The biggest beneficiaries of the strict regulations have been blast furnace suppliers of steel billets. They have seen profits sour with figures of over USD 150 per ton. With some factories producing thousands of tons per week, business has been booming as artificially high profit margins continue.

On the other hand, downstream industries have been forced to buy raw materials at these elevated prices and ultimately the costs are being passed on to consumers. With fewer producers, elimination of the (Cheaper) electric furnace producers and new quotas, billet manufacturers have ripped immense profits during this period.

End of Cheap China?

Those who have paid close attention to the steel industry can only reminisce when steel prices were sub USD 150 compared to USD 600 per ton today. It is highly unlikely that the price will ever return to these figures.

Excessive steel billet (such as above) prices have caused a knock-on effect on downstream industries and manufacturing

Given that profits of the billets are abnormally high, it is possible that new regulations targeting certain enterprises will tame these margins therefore resulting in knock on effect for downstream industries, but its clear China has turned a chapter of cheap steel at all costs.

‘New Normal’ and the Changing China Opportunity

So what does all this mean for international firms looking to China for procurement or investment? Next week, I shall examine implications of this new normal.

 (Walter Ruigu is managing director of CAMAL Group, a trade and investment advisory firm based in Beijing, Nairobi and Lusaka and can be reached at wruigu@camaltd.com)

Why China Remains a Major Sourcing Destination

There have been countless articles and books about China’s reign as the factory of the world coming to an end. While it is true that wage increases are making some of China’s lower-end industries, such as textiles, less competitive vis-à-vis other low-cost countries such as Viet Nam, Cambodia and Bangladesh, China remains one of the top procurement sources for mid- to high-tier products. For instance, heavy equipment exports from China experienced a growth rate of about 30 percent in the last decade alone. Even as some of the lower-end industries move out, there is more to a country’s competitive supply chain than labor costs. China maintains a set of key factors that will continue to make it a competitive exporter even as the economic landscape shifts. These include:

  • High-quality infrastructure (especially export-related infrastructure): China’s rail and road infrastructure, particularly along the coastal cities, are among the most developed globally. With a history of double-digit investment in infrastructure, China’s ports complement the rail/road infrastructure. Shanghai long surpassed Singapore as the world’s busiest port and it will be a while before key competing countries can match China’s current (and continuously developing) infrastructure.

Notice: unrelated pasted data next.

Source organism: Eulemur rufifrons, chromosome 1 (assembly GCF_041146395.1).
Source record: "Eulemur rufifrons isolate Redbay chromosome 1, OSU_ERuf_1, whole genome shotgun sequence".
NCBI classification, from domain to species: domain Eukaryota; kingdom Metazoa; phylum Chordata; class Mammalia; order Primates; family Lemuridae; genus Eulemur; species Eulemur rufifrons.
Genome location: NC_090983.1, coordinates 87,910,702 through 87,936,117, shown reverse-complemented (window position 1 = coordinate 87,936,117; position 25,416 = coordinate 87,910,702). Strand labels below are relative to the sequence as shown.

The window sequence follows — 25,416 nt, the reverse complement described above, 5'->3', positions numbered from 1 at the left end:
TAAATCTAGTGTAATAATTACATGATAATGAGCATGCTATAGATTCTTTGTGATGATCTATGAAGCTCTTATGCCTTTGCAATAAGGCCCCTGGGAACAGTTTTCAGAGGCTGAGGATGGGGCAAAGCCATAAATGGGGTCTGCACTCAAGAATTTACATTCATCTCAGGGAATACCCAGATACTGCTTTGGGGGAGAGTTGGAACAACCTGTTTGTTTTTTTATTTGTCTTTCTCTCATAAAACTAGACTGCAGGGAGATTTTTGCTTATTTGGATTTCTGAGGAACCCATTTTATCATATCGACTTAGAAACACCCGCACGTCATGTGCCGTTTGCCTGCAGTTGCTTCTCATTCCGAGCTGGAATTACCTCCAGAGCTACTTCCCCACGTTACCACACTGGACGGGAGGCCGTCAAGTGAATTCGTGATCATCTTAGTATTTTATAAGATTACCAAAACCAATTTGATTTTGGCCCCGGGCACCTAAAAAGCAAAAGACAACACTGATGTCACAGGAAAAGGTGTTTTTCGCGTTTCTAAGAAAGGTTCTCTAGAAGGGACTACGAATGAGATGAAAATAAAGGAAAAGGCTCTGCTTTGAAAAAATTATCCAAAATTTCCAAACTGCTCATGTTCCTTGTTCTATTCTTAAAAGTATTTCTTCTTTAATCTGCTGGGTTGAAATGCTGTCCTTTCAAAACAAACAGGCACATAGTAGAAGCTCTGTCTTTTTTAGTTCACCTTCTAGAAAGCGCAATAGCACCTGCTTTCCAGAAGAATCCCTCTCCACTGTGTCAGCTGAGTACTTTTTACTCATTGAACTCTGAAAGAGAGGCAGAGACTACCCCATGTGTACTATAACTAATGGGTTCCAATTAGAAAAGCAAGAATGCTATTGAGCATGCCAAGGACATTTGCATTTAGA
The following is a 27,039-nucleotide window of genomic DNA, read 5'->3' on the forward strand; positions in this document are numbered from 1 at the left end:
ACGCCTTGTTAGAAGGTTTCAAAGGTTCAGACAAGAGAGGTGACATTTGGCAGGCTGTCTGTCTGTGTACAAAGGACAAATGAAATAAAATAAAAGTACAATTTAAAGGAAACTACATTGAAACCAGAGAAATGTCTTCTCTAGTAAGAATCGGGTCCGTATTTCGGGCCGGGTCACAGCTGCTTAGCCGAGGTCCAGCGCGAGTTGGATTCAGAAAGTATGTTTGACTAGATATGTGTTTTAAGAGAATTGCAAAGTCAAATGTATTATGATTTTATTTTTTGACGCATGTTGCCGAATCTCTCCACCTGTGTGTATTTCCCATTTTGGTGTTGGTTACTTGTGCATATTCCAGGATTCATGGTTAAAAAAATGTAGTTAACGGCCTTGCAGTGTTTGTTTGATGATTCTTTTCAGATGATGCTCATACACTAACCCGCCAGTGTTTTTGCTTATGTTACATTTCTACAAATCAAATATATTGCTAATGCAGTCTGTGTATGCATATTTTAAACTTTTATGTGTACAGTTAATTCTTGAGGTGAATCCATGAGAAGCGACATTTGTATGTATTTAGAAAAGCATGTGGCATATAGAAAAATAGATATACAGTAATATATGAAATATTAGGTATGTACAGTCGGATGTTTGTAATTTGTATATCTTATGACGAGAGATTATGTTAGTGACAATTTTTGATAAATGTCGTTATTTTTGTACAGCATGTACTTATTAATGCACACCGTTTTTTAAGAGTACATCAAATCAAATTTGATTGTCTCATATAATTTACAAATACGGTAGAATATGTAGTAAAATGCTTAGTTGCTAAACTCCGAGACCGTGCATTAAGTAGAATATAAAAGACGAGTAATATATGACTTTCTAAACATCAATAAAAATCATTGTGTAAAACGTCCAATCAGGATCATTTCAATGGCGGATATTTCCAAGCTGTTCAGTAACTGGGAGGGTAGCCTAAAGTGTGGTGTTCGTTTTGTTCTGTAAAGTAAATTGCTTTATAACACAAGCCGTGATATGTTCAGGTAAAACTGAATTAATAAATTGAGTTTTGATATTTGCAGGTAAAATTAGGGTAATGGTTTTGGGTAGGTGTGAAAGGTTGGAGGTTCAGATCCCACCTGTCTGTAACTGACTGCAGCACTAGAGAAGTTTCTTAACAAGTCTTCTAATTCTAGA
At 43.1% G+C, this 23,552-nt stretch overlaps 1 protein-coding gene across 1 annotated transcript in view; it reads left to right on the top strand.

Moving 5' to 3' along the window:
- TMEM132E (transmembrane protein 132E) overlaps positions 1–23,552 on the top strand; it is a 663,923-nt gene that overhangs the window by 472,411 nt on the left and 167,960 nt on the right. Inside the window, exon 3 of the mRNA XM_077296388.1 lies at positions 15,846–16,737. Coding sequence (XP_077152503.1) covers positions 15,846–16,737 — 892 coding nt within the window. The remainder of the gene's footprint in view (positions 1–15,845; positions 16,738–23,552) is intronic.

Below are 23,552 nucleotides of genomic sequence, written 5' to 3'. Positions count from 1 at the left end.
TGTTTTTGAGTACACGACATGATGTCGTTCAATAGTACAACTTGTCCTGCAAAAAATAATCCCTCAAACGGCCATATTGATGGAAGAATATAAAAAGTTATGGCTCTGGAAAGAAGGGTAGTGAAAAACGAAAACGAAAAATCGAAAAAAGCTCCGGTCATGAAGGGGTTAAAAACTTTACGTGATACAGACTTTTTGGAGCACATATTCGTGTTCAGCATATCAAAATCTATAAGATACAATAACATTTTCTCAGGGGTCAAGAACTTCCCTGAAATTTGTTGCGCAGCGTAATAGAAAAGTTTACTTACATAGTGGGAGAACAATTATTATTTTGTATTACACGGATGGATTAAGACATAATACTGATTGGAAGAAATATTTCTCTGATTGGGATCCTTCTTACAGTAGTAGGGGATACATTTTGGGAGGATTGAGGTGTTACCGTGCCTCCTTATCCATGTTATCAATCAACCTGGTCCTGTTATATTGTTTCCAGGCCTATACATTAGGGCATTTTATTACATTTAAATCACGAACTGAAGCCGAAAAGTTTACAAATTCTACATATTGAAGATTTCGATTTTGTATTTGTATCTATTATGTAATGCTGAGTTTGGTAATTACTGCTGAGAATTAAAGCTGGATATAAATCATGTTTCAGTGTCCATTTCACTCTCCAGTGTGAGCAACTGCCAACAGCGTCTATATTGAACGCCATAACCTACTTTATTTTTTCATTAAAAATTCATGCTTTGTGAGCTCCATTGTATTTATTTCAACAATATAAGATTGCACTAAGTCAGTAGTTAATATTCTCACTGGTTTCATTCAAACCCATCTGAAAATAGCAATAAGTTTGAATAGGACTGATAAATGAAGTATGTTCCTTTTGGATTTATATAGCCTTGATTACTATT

• Increasing qualified labor force: China produces hundreds of thousands of graduate engineers and scientists each year to be absorbed into the local industries. Moreover, China now has the world’s largest student population studying overseas with a sizeable number returning upon completion of their studies. Although there has been renewed attention to quality rather than quantity in the number of graduates, the increasing education level will boost China’s competitiveness vis-à-vis some of the other low-cost sourcing destinations.
  • Growing research and development expenditure leading to higher innovation capacity: Despite the reputation for copying, China’s innovation has continued to pick up pace. A report by McKinsey & Company (Greater China) highlights innovation in areas such as renewable energy, consumer electronics, instant messaging and mobile technology. As internal and external competition increases, China is also focusing on price reduction, adaptation of business models and supply chain development. This will lead to the elimination of less efficient firms, both domestically and those focused on the export market.
  • Lower costs relative to industrialized countries: Despite double-digit growth in both wages and currency appreciation during the past decade, China’s minimum wage still stands far below that of industrialized countries. Rising wages are correlated with increasing productivity. Therefore countries competing with China for lower costs will have to also compete with increased productivity and vice versa.
  • Specialization, not only at sector level, but also at product level: China’s specialization in various products remains unparalleled globally. There are entire towns dedicated to producing a single product. For instance, Shenyang, a city in northeast Liaoning Province, has developed a reputation for its heavy industry, particularly in the manufacture of automobile and light machinery. The Pearl River Delta is known for textiles/electronics industries, whereas Shenzhen has become the IT hub of China. Moreover, the product range available in these agglomerations is diverse, catering for low- to high-end products, resulting in differentiation as a key competitive factor.